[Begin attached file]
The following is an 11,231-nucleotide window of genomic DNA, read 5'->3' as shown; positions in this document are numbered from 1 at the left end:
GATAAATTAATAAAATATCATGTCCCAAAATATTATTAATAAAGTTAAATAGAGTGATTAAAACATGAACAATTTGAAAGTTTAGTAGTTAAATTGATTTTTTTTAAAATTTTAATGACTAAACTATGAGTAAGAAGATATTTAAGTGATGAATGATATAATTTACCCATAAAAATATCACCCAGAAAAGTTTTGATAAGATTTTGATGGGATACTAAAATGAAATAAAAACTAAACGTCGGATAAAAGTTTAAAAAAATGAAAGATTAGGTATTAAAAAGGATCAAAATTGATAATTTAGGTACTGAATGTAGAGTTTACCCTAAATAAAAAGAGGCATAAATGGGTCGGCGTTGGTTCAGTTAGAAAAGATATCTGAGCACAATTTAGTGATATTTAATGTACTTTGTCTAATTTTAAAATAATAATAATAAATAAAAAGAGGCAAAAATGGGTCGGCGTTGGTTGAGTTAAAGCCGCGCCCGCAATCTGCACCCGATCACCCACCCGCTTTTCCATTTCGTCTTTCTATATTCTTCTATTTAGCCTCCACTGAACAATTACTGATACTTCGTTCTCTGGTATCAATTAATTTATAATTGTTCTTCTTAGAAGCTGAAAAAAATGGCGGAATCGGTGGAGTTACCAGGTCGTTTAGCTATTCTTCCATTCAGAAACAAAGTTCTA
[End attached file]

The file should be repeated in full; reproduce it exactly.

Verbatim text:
The following is an 11,231-nucleotide window of genomic DNA, read 5'->3' as shown; positions in this document are numbered from 1 at the left end:
GATAAATTAATAAAATATCATGTCCCAAAATATTATTAATAAAGTTAAATAGAGTGATTAAAACATGAACAATTTGAAAGTTTAGTAGTTAAATTGATTTTTTTTAAAATTTTAATGACTAAACTATGAGTAAGAAGATATTTAAGTGATGAATGATATAATTTACCCATAAAAATATCACCCAGAAAAGTTTTGATAAGATTTTGATGGGATACTAAAATGAAATAAAAACTAAACGTCGGATAAAAGTTTAAAAAAATGAAAGATTAGGTATTAAAAAGGATCAAAATTGATAATTTAGGTACTGAATGTAGAGTTTACCCTAAATAAAAAGAGGCATAAATGGGTCGGCGTTGGTTCAGTTAGAAAAGATATCTGAGCACAATTTAGTGATATTTAATGTACTTTGTCTAATTTTAAAATAATAATAATAAATAAAAAGAGGCAAAAATGGGTCGGCGTTGGTTGAGTTAAAGCCGCGCCCGCAATCTGCACCCGATCACCCACCCGCTTTTCCATTTCGTCTTTCTATATTCTTCTATTTAGCCTCCACTGAACAATTACTGATACTTCGTTCTCTGGTATCAATTAATTTATAATTGTTCTTCTTAGAAGCTGAAAAAAATGGCGGAATCGGTGGAGTTACCAGGTCGTTTAGCTATTCTTCCATTCAGAAACAAAGTTCTA